People & Human Resources

Where are the germs hiding in your workplace? The five worst offenders

Eloise Keating /

Australian office workers are taking almost two days in sick leave each year because of dirty phones, computer keyboards and bathroom door handles, according to research into office hygiene released this week.

Commissioned by hygiene specialist Initial Hygiene, and conducted by the Centre for Economics and Business Research, the research found unhygienic workplaces are costing Australian businesses $5.4 billion a year in lost earnings, with workers taking an average of 1.6 days off a year because of sub-standard hygiene.

The research also found office employees spend an average of 2.2 days avoiding unhygienic spots in their workplace, spending time queuing for the cleanest toilet cubicle instead of getting their work done, costing their employers an estimated $6 billion a year.

Australian workers are also willing to part with some of their own cash in exchange for cleaner workplaces. The research found employees would be willing to pay an average of $240 a year if it meant they could avoid health hazards in the workplace.

Initial Hygiene marketing manager Natalie Howard told SmartCompany is essential for businesses of all sizes to have a solution for workplace hygiene, but small businesses could be hit harder financially by unclean workplaces.

“Small business are obviously always looking at ways to save money, but if you have a small team and five members of that team have to go home sick, that’s a lot off your bottom line,” says Howard.

“Scrimping and saving in the end could cost you more money,” she says.

When it comes to office hygiene, here are the five hotspots for germs and bacteria.

1. Bathrooms

According to Howard, office bathrooms are the number one danger zone when it comes to germs and bacteria that can make your staff sick.

Howard says the number one concern in office bathrooms is the feminine hygiene unit, follow by door handles.

“One in four people don’t wash their hands after using the toilet at work, which is really quite disgusting,” says Howard, who says many male employees don’t necessarily think they need to wash their hands each time they take a toilet break.

“Small businesses usually have just one unisex toilet and when you have more people using the one toilet, you really need to have a solution for keeping that area clean,” says Howard.

According to Initial, the spread of bacteria from the office bathroom can be reduced by up to 80% by simply washing and drying hands after using the loo.

2. Phones

Your phone is the most contaminated object on your desk with Initial Hygiene claiming it attracts 25,127 microbes per square inch.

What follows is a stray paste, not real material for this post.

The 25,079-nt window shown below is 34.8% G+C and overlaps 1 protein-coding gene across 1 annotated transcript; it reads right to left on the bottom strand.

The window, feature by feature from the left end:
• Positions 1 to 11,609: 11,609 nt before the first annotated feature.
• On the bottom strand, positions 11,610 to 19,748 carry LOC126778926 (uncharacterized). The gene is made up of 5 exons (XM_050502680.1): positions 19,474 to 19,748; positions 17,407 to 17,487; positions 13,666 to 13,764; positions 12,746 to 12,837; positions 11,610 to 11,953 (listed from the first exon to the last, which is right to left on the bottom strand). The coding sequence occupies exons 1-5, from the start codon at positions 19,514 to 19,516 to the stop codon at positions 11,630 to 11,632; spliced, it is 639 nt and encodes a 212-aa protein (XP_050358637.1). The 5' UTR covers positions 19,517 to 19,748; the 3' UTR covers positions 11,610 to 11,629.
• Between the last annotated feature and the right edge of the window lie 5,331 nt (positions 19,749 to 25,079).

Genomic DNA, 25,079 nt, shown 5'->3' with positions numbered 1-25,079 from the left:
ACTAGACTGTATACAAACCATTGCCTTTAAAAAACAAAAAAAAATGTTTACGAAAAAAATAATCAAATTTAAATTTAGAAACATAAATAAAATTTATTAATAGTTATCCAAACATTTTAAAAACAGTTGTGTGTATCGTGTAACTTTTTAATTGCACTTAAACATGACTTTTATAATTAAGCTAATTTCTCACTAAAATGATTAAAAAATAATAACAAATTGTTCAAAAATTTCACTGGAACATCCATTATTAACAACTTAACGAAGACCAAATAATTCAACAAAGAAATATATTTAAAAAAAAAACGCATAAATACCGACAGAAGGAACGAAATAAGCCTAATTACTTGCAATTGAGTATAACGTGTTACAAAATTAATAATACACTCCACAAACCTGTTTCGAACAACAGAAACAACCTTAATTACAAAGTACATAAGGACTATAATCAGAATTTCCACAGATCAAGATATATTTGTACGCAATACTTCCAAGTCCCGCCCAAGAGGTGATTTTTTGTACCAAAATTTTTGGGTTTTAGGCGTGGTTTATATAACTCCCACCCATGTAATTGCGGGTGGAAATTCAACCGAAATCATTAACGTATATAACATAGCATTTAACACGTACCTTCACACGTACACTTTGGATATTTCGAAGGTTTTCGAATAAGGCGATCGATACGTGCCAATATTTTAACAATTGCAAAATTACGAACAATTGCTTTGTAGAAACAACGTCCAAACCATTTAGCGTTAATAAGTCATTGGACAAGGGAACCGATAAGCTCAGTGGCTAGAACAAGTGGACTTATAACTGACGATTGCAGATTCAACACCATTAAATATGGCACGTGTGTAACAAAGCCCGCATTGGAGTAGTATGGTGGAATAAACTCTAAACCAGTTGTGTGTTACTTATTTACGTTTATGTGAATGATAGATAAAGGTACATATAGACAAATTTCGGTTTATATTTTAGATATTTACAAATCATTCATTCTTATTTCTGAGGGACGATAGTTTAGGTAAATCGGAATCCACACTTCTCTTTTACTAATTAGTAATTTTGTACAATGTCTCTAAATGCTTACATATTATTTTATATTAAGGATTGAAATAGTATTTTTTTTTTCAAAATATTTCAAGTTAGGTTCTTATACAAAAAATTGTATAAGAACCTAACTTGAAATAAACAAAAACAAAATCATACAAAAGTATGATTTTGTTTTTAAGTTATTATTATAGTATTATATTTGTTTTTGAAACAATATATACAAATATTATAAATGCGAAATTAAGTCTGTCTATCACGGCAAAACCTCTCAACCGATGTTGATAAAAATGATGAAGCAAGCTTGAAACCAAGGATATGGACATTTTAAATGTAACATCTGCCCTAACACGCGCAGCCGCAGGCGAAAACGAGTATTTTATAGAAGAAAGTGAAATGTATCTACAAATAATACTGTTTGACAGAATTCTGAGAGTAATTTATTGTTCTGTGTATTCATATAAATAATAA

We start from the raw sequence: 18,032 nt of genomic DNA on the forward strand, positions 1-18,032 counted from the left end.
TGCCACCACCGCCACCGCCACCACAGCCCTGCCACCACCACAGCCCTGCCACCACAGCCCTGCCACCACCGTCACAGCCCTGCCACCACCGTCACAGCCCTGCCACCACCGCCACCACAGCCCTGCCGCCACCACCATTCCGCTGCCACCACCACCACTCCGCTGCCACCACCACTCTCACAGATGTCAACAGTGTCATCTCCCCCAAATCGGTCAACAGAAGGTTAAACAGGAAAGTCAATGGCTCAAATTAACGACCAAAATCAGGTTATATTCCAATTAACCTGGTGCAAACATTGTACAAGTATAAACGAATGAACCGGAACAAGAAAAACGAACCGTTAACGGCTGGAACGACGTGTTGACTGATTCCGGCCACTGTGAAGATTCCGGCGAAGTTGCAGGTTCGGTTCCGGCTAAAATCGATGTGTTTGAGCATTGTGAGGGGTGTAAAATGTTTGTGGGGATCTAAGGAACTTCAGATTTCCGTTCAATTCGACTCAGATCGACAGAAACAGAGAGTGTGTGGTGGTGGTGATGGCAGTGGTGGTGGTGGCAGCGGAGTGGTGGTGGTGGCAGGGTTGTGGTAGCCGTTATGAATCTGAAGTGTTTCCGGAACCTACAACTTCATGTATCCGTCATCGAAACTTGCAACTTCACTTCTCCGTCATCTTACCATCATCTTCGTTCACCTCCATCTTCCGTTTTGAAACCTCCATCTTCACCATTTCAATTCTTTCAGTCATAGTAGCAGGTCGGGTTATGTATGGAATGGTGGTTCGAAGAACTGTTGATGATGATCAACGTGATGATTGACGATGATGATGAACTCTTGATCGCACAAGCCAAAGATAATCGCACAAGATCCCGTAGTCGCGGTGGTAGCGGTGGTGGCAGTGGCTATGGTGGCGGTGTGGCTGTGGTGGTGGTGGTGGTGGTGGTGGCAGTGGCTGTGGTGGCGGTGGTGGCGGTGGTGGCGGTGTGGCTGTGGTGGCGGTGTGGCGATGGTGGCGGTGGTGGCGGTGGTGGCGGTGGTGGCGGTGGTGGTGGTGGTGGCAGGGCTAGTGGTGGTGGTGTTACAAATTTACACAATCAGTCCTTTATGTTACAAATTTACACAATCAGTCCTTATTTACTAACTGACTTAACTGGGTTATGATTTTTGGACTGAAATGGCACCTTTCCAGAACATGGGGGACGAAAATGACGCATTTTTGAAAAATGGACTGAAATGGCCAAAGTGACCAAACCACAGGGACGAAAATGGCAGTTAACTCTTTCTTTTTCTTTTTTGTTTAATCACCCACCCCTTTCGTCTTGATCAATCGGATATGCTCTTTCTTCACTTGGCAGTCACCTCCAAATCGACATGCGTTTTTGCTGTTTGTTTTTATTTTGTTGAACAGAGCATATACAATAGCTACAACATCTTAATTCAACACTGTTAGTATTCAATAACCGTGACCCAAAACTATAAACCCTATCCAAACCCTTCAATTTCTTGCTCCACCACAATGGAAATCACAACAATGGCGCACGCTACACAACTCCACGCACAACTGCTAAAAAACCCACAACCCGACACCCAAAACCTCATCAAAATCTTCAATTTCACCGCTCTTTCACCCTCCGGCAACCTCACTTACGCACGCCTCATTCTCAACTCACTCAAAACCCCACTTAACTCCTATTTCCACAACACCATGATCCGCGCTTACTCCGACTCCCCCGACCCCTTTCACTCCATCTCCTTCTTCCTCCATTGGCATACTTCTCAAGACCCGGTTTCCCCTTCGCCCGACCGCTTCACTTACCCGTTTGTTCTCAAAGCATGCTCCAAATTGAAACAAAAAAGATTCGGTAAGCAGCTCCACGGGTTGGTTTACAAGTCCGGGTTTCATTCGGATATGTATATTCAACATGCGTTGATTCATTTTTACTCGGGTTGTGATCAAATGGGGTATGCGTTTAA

“When you think about it, people are not washing their hands after using the toilet and then picking up the phone,” says Howard. “One in five people also use their mobile phones while in the toilet cubicle.”

Howard says sharing phones with others, as well as using office phones while you’re sick can also make the telephone a health hazard.

3. Computer keyboards

Office desks have 400 times more bacteria than a typical toilet seat, according to Initial Hygiene, and the desks of male workers are apparently even worse.

Your computer keyboard is prime real estate for nasty germs. Howards says many workers eat lunch at their desks, leaving traces of food behind, while sneezing and coughing also add germs to the mix.

4. Office kitchen

Cleanliness in the office kitchen again comes down to the fact that many workers don’t wash their hands, says Howard.

“People are opening the cutlery draw, pulling out cutlery, turning on the tap, and opening cupboards,” says Howard. “This is why we always recommend using hand sanitisers in the kitchen.”

5. Reception

Finally, Howard says the reception area can be another space where businesses come undone in the hygiene stakes.

The reception is the place where most workers and visitors will walk through at some point in the day, and therefore carry with them any colds and flus they might be harbouring. All these hands touching the same doors can cause a health hazard, as can shared visitors’ pens and sign-in books.

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Eloise Keating

Eloise Keating is the editor of SmartCompany. Previously, Eloise was news editor at Books+Publishing, the trade press for the Australian book industry.

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